In the ninth annual university production of The Vagina Monologues, 46 women took to the stage to raise money for The Advocacy Center, an Ithaca organization that provides services to victims of domestic violence and sexual abuse. Cornell’s production was one of over 3,000 events that were part of V-Day, an international movement to end violence against women by raising money through benefit productions of the show.
Although V-Day events took place in 1,150 colleges and communities in the U.S. and around the world, certain aspects of the production were unique to Cornell. The 20 monologues were split into 46 roles, and no students who auditioned were be turned away. Artistic director Lauren Beckles grad described the end result as “one wild storytelling thing. It’s like we’re sisters or really good friends after a wild night. One person starts, then another interrupts with some detail talking back and forth.” Another campus trademark was the inclusion of the remark “oh, oh, I should be studying right now, oh, I have a prelim tomorrow,” as the orgasmic moan of a college student.
Often the subject of controversy, the Monologues were in the news again in early February of this year after a complaint by a woman in Atlantic Beach, Florida led a club owner to change the sign outside of the theatre to “The Hoohaa Monologues.” The sign was later restored to “Vagina” after it was established that the rights to the play were only granted if the play was uncensored.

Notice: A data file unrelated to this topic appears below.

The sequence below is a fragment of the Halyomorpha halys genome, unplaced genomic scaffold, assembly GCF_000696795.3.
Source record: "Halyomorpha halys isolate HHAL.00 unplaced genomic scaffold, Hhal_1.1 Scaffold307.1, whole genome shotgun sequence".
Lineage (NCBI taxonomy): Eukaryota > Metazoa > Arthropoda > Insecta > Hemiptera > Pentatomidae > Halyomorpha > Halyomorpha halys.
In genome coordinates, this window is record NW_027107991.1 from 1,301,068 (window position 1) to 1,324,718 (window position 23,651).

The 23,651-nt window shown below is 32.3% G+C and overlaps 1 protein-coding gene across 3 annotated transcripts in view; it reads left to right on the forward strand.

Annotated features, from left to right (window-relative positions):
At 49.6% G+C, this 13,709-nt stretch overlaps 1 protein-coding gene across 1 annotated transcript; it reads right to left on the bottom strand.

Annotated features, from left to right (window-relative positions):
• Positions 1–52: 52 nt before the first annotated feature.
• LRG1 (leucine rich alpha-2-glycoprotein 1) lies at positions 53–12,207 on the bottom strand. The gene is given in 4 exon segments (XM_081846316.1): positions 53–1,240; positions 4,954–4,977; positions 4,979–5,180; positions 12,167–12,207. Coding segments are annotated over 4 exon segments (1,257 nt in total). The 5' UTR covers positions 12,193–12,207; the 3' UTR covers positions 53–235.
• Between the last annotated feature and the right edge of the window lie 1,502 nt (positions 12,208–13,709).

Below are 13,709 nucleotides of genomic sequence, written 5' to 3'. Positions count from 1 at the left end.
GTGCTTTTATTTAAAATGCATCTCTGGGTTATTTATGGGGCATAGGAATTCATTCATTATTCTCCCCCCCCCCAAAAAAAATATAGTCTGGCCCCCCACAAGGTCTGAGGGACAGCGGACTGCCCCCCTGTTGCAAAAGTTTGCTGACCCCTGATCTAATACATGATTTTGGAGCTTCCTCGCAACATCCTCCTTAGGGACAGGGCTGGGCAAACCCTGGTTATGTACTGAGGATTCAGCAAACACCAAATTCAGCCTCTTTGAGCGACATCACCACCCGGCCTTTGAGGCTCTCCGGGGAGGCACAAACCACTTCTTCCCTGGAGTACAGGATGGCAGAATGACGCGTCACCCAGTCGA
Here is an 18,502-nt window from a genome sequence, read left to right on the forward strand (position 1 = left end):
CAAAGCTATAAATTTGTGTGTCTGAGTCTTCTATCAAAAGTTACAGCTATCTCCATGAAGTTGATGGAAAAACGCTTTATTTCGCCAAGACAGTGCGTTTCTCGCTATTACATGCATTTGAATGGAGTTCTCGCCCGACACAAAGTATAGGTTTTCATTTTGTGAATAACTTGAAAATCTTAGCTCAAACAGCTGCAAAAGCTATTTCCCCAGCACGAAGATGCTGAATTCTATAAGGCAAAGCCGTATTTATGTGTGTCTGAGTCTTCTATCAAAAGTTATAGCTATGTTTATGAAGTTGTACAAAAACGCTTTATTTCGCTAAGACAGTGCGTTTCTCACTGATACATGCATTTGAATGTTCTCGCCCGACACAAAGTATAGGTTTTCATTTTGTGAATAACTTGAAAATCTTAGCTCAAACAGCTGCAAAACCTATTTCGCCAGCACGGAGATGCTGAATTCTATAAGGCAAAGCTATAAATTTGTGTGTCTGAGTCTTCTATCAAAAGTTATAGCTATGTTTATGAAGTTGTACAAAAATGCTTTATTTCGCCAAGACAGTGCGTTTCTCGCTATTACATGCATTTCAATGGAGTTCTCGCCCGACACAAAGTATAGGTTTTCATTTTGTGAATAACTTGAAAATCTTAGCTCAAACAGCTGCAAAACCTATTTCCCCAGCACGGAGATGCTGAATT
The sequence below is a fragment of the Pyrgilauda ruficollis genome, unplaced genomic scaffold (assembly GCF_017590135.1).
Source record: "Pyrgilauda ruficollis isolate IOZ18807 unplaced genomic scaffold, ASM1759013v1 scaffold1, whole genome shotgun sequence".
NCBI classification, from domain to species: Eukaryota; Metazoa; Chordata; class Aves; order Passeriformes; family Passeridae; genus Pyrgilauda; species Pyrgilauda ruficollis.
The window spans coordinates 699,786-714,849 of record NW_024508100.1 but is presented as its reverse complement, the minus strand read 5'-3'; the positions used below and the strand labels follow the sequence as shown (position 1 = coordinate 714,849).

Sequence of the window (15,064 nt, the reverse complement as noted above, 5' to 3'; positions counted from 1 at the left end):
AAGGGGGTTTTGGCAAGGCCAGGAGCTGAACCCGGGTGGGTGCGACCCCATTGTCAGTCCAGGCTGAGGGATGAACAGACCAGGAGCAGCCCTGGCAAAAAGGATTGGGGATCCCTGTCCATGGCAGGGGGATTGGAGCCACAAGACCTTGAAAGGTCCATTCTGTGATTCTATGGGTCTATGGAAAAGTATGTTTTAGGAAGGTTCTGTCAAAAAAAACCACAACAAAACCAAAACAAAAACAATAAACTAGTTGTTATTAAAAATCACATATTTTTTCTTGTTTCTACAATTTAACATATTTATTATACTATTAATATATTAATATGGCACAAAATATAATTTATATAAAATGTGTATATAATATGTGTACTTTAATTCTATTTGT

At Cornell, no similar challenges were made to the play. It has been performed annually since 1998, and over 2,500 people have attended a University production of the show.
Laura Weiss, the director of the Cornell Women’s Resource Center, describes the product as “quite beloved by the Cornell community,” adding that many people return to see it again and again.
The show changes every year, with the addition of what is known as the spotlight monologue. Author Eve Ensler writes a new monologue each year to highlight an issue facing women. This year’s spotlight was about women in conflict zones, reminding the audience that, “consequences remain after the war is no longer sexy. The work of restoration is not glamorous, and [women] pick up the pieces.”
Members of the production stressed that The Vagina Monologues is much more than just a theatrical production.
“It’s not about you onstage, it’s about how you feel, and why you’re doing it,” said Emily Glick ’07.
Executive producer Amanda Zongrone ’07 explained why The Vagina Monologues are important.
“One-fifth of women will be raped, women are still not equal as global citizens, and part of the reason why this still exists is that people don’t talk about it,” she said.
This year’s production was scheduled between V-Day and International Women’s Day, and included the addition of a third performance at Carl L. Becker House. Impressed by the performance she attended last year, House Dean Cindy Hazan invited the Monologue cast to do an in-house performance. Artistic director Lauren Beckles grad praised Hazan’s “warmth and kindness,” as well as her “dedication to public service, and vaginas.” Beckles hopes to make in-house performances a tradition.
The shows ended with standing ovations, and audience responses were positive.
“It takes an uncomfortable subject and makes it funny,” said Alyssa Figueroa ’10. “It’s overwhelming at first, but after the second monologue you’re used to it.”
Meaghann Lawson ’10 described the play as “about what it means to be a woman in today’s society, everything from domestic violence to the hilarity of getting your first period,” and added that “a lot of the topics, you can really relate to.”
“I’ve read The Vagina Monologues before,” said Heather Levy ’10, “and I’ve seen it on TV, but seeing it on stage, performed by friends at Cornell, makes the stories really come to life.”